Your point about adoption etc is a good one, as a Uprichard not related by y-DNA only excludes him and his descendants from 'my' BIG TRIANGLE, not necessarily his adoptive ancestors. Similarly, someone with a different surname could well be included.
This is really helpful, Allen,i.e.being specific. I checked Upritchard on Y-Search, found only one, must be you? If your lady acquaintance's Y-dna sample matches yours, you will match the male person she got to submit his Y-dna for big Y testing. She and he should then compare their maternal dna to confirm their relationship, to obtain that certainty we spoke about. If the Y-dna matches, somebody should change the name spelling, to make searching back in time more efficient. You have to go back in time in order to triangulate. For that (going back in the family tree) you have to follow the paper trail. By googling "Uprichard" I got the impression there is quite a bit recorded already. Good luck. Let me now when the big -Y results come in, I'm hooked now.
Another point, Allen. Did you take the Big-Y yourself? Then your Haplo Group should be much better defined than R1b-M269. What did FTdna tell you about your subclade?   Also, I reread your Nov 7 comment about  the large group of namesakes "back home" and that you have a "few male suspects" willing to test there. If you can spare the cash to give yourself a Xmas present, invite all of them to take the FTdna 37 marker test. It's on sale now!!. If one of them comes back zero genetic difference with you, go for the Big-Y update (111 marker results are  included free), again if/when funds allow.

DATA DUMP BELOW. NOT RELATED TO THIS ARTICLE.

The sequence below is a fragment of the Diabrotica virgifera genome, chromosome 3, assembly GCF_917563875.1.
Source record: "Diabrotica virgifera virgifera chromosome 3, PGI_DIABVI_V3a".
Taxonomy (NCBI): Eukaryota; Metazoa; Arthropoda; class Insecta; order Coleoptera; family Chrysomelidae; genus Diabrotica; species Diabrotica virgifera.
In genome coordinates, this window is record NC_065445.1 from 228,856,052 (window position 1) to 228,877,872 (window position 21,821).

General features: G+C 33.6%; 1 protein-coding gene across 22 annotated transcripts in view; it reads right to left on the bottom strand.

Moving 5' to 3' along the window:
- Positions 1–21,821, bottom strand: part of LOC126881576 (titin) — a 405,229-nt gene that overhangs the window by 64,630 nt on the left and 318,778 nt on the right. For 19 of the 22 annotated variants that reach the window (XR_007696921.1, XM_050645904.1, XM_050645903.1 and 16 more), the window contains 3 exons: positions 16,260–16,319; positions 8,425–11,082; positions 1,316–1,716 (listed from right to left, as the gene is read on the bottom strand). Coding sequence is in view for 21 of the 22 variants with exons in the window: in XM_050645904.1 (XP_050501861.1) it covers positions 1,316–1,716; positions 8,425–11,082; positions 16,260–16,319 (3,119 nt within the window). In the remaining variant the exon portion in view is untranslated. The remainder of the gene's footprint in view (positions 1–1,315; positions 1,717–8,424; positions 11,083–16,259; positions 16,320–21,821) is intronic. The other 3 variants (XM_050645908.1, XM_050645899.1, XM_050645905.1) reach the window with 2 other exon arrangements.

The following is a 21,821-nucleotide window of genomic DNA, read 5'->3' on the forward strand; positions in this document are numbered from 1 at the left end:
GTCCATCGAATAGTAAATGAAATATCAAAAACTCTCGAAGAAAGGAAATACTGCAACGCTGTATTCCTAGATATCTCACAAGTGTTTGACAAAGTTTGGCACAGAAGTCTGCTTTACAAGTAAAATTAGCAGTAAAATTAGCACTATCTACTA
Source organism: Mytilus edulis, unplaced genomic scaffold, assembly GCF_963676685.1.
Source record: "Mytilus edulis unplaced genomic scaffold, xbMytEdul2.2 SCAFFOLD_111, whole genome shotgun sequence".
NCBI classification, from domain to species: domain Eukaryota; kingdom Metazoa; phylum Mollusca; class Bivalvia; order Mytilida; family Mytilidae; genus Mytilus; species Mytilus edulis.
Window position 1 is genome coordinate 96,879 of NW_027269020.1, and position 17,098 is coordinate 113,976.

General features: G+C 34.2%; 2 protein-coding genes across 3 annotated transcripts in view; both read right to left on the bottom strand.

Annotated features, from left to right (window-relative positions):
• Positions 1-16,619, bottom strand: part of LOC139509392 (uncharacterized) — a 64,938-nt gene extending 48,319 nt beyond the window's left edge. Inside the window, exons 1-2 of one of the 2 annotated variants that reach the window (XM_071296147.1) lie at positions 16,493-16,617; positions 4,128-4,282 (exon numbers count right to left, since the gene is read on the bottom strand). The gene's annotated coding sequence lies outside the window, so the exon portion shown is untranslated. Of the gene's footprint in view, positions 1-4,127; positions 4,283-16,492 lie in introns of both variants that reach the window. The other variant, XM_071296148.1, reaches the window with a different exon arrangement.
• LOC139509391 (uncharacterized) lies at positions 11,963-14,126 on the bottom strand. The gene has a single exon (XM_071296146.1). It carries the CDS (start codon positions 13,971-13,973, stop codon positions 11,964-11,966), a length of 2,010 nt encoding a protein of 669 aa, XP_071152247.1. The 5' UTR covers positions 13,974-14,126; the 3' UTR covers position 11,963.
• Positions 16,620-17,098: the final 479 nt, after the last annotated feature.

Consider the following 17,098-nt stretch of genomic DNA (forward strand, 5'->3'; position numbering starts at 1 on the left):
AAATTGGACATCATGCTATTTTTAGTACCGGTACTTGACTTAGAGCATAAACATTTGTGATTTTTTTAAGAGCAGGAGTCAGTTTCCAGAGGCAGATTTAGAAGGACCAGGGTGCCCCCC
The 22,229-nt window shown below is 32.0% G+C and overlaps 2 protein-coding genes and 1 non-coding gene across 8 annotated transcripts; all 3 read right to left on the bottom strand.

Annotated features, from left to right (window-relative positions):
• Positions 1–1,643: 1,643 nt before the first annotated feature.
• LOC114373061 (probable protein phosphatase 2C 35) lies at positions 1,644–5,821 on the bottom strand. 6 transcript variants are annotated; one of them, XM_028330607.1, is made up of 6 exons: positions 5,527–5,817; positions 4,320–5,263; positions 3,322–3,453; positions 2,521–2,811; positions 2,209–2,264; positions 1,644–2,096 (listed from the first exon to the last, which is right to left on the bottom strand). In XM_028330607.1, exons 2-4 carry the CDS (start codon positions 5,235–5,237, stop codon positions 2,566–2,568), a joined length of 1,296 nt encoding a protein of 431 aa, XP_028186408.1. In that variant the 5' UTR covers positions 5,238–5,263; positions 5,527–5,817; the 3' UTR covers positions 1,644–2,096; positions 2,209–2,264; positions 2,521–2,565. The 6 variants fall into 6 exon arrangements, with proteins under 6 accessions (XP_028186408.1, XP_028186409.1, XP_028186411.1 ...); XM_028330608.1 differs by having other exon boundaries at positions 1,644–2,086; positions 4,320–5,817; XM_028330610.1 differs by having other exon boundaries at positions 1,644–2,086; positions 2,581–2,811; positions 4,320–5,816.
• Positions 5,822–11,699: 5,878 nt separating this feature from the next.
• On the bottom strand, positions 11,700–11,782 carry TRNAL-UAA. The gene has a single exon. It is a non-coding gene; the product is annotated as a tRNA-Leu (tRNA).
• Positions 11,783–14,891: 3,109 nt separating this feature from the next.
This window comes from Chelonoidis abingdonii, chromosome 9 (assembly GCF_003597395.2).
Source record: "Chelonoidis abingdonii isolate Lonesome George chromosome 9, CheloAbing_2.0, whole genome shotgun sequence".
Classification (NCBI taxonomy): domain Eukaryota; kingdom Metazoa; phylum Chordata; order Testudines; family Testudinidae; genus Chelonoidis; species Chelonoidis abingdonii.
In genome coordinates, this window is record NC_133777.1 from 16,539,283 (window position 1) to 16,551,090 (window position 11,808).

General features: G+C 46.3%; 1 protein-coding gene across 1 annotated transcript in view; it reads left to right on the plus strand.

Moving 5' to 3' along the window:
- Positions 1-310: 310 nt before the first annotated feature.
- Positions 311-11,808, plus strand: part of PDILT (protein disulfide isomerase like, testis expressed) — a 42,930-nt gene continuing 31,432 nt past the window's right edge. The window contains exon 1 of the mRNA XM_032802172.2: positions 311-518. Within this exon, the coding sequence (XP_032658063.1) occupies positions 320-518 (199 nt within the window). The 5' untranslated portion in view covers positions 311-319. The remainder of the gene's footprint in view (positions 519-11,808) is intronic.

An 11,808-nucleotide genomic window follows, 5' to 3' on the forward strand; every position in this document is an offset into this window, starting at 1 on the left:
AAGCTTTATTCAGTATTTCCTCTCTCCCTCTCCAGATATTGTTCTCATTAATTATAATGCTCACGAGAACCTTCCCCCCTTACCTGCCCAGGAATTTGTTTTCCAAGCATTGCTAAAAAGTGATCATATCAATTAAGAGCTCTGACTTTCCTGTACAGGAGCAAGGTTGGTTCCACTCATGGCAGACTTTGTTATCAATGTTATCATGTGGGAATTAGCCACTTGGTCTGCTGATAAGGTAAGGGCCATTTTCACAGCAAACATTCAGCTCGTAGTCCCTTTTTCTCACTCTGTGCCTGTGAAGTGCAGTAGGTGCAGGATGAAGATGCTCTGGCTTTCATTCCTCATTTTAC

Thanks for your patience Gus and yes, Y-search is me, (Upritchard-7), email reunion(at)upritchard.com. I wish a few Uprichard group males in the Ulster Counties of Armagh and Down would also get hooked !. The 'suspects' unfortunately are all in NZ.

What set me off was the Griffiths Valuation of Ireland published in1862 (see Google). It lists 34 Uprichard group families, all of whom are in an ellipse around 8m/13k long with the towns of Moira and Gilford at the ends and Lurgan top west. An even smaller ellipse within, about 1.5k long with Bleary on the West edge, has 16 . I have tabulated and mapped all 34 (See my first contribution, now way above). Allowance should probably be made for a 10-20% increase for families living in the same dwelling. There are certainly lots of Uprichard group hits on Google but pre about 1850 can be difficult to link to a specific family. Post 1850 (G or GG grandparent distance) you need to be local to be able to find interested people. Facebook and Linkedin bait gave zero response.

I argue that common sense indicates, because of their close proximity in the mid 1800's, that all these people come from one or very few common ancestors around the early 1600's; possibly people transplanted under King James-1. Further back and we end up in Wales. Hence my BIG TRIANGLE project.

My theory, which you support, is that I need quite a few Y-37 matches to form the base of the triangle. My problem is that points along the base of the triangle are separated by genetic distance or "cousin-distance". Y-37 will not give this and I need an expert (you) to tell me if Y-111 will.

Spending a lot on Y-111 and Big-Y has merit, but for this project, only if more 'cousins' test; only if these advanced (and expensive) tests can identify cousin distance; and only if at least one more will also do advanced testing.